When searching for VR near me in the future, you’ll be sure to find Zero Latency on that list as their global expansion is likely to continue.
Anvio, hailing from Russia, is the VR franchise giant in the country, but also as a developer of free-roam technology, giving players complete freedom of movement. The reason why the Anvio model has become so successful with 30 of its clubs in 11 countries is that Anvio creates its own virtual reality software and opens these locations on an affordable franchise model. Their turnkey solution and a diverse set of games has made it a force to be reckoned with.
The experience itself relies on “old” technology.
When creating their games, they use motion capture technology, which has previously only been used for creating 3D graphics in movies and cartoons. This allows for more realistic character movements.
The content library can be available on their website as there is quite a lot to choose from. Notable experiences include The Lost Sanctuary (30 mins) and Escape the Lost Pyramid (a full hour VR experience). In terms of space and concept, they have released a “Cube” concept in the space of 5×5 meters.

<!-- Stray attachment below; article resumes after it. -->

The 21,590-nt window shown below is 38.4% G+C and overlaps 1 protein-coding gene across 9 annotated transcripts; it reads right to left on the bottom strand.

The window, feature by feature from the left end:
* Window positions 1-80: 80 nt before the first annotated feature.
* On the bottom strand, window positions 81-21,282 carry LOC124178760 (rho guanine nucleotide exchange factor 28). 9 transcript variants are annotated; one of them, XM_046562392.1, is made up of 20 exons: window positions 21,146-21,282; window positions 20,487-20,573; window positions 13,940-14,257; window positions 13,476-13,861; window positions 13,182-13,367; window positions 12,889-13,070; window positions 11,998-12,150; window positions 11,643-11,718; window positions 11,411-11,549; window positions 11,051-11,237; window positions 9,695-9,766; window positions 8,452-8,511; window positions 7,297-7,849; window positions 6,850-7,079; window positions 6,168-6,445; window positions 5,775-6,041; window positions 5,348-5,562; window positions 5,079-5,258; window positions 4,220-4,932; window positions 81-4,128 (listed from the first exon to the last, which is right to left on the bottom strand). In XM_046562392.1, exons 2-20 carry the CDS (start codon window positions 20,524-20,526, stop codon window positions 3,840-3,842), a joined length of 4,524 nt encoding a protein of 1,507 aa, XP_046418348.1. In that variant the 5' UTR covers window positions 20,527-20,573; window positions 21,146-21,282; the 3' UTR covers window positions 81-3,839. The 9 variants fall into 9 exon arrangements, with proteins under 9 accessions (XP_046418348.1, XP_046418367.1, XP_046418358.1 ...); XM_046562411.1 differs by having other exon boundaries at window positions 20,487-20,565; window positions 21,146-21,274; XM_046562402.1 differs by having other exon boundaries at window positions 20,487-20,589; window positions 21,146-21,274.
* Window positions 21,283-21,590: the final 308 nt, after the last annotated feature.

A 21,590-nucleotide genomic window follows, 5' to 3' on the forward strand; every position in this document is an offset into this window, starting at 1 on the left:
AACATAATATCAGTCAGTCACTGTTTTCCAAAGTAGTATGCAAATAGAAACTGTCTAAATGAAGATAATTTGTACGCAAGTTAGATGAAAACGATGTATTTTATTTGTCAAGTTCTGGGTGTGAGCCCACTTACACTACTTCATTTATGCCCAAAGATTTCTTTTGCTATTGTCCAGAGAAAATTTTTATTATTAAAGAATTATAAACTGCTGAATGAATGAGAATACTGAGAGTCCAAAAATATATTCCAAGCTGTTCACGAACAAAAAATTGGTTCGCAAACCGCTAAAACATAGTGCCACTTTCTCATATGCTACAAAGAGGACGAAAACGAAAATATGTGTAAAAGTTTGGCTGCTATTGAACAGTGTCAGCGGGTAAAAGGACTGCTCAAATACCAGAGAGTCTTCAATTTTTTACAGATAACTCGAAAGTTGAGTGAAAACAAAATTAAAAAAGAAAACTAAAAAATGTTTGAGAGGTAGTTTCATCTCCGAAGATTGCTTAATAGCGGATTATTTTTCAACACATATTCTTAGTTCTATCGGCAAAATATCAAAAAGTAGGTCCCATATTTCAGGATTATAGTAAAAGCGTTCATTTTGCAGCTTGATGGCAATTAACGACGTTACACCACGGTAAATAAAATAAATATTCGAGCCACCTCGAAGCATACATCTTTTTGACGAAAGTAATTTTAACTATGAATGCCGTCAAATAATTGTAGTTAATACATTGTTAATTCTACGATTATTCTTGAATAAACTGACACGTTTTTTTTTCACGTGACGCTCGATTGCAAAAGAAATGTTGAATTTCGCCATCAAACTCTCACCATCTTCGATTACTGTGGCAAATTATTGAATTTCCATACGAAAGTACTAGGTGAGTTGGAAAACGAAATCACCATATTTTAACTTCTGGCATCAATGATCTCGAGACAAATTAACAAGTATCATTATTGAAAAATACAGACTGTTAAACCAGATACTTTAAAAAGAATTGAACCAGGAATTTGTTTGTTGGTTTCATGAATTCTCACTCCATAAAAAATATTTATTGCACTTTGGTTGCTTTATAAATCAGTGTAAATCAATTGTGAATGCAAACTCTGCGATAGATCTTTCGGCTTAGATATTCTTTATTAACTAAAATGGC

While most of their locations are currently in Europe, the company has recently opened a location on Hollywood Boulevard in Los Angeles and two exist on the East coast in Washington and Greenville. Expect Anvio VR near you soon.
Virtual reality gaming arena franchise Sandbox VR survived a difficult year in 2020 by closing all venues, filing for bankruptcy and managing to emerge from the proceedings after restructuring its debt.
The company re-emerged with quick return to business as usual and has opened a new arena in Las Vegas, in the Grand Canal Shoppes at the Venetian Resort Hotel. The company currently has 18 venues worldwide with three additional ones opening in London, Emeryville and Cincinnati.
The company hopes to fill the vacated space in COVID-19-affected commercial properties with good traffic potential. Sandbox’s advantage is its relative cost-effectiveness. Its multiplayer virtual locations don’t need as sophisticated equipment as The VOID, for example.
In terms of content, the company has released the new “Ambersky 2088” experience. You can watch the trailer below.